Pillars of Islam
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Description and Significance of the Terms used in Hajj
Rami (stoning ) of Jamarat
Stoning the three stone pillars called Jamarat.
Three pillars are Jamarat-ul-Uqba, Jamarat-ul-Wusta and Jamarat-ul-Sughra.
Satan tried to deceive Hazrat Ibrahim, as he was about to offer Hazrat Ismail for sacrifice to Allah.
It is in memory of this that Rami is performed.
On the 10th day of Dhu al-Hijjah (Eid ul-Adha), pilgrims must hit the large Jamrah only with 7 pebbles.
On each of the following two days they must hit each of the three walls with 7 pebbles, going in order from east to west.
At least 49 pebbles are needed for the ritual, more if some throws miss.
Some pilgrims stay at Mina for an additional day; in this case they must again stone each wall 7 times.
The pebbles used in the stoning are traditionally gathered at Muzdalifah, a plain southeast of Mina, on the night before the first throwing, but can also be collected at Mina.
Stoning (Rami) is wajib during Hajj.
All three jamarat represent the devil:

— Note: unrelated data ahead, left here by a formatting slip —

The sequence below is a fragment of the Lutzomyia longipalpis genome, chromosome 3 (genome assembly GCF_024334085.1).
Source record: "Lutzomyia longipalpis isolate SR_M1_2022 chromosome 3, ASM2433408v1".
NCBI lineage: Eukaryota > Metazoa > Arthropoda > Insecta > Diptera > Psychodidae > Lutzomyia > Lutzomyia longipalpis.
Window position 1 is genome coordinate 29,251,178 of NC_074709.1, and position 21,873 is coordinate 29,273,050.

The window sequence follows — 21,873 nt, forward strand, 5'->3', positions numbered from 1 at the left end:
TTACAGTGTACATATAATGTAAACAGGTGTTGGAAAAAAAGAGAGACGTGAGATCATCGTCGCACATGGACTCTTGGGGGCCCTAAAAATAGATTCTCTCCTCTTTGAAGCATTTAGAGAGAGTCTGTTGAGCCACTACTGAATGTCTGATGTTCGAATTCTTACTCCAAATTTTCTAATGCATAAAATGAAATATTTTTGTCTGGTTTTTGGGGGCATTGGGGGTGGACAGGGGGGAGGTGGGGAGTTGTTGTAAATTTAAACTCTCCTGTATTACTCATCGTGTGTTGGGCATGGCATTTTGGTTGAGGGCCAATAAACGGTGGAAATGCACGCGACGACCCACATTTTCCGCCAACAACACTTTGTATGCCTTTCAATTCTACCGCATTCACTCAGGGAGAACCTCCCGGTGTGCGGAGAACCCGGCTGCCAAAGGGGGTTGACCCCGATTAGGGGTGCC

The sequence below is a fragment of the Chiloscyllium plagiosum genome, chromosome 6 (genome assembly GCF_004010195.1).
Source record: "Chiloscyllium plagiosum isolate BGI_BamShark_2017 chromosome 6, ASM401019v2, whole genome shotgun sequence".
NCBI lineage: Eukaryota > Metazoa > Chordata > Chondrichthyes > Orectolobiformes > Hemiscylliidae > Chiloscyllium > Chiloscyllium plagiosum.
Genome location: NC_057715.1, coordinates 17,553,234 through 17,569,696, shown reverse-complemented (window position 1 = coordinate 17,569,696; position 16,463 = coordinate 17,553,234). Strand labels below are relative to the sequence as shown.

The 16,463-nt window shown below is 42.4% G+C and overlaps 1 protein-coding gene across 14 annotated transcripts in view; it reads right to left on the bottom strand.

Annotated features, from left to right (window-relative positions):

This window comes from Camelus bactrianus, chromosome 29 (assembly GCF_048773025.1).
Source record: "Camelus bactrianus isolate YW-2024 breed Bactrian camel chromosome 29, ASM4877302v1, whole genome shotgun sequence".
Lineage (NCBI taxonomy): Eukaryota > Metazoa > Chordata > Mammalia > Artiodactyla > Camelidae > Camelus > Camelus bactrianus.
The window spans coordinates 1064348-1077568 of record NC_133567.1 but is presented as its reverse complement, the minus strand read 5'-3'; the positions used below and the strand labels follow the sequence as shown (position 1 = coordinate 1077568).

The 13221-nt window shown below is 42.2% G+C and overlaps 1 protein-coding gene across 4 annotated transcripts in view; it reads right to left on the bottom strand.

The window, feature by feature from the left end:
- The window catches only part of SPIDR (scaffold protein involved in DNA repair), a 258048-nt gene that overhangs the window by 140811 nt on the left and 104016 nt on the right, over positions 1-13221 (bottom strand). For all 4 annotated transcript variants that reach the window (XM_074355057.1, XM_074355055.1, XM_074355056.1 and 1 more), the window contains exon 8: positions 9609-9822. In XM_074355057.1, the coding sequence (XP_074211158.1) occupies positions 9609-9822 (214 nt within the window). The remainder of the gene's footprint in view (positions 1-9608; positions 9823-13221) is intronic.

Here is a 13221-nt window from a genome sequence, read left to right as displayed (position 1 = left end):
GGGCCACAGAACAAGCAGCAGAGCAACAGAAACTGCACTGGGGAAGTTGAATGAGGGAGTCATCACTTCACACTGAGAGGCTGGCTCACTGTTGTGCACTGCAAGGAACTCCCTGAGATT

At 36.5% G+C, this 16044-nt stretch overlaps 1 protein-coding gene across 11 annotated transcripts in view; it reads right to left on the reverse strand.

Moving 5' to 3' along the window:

The first and largest represents his temptation of Hazrat Ibrahim (AS) against sacrificing Hazrat Ishmael, the second represents the temptation of Ibrahim’s wife Hagar Hazrat Hajrah(AS)to induce her to stop him, and the third represents his temptation of Ishmael to avoid being sacrificed.
He was rebuked each time, and the throwing of the stones symbolizes those rebukes.
In the Stoning at al-Jamaraat, we commemorate Hazrat Ibrahim (AS) and remember how strong and firm he was against Shaytan – our enemy since the time of Adam (A).
We should remember how Satan does his utmost effort to distract us from doing what we’re supposed to do to become closer to Allah and to enter Paradise.
The ‘Rami’ symbolizes cursing Iblis and waging war against him.
A pilgrim swears to defeat Iblis and to keep him away so as not to influence his actions.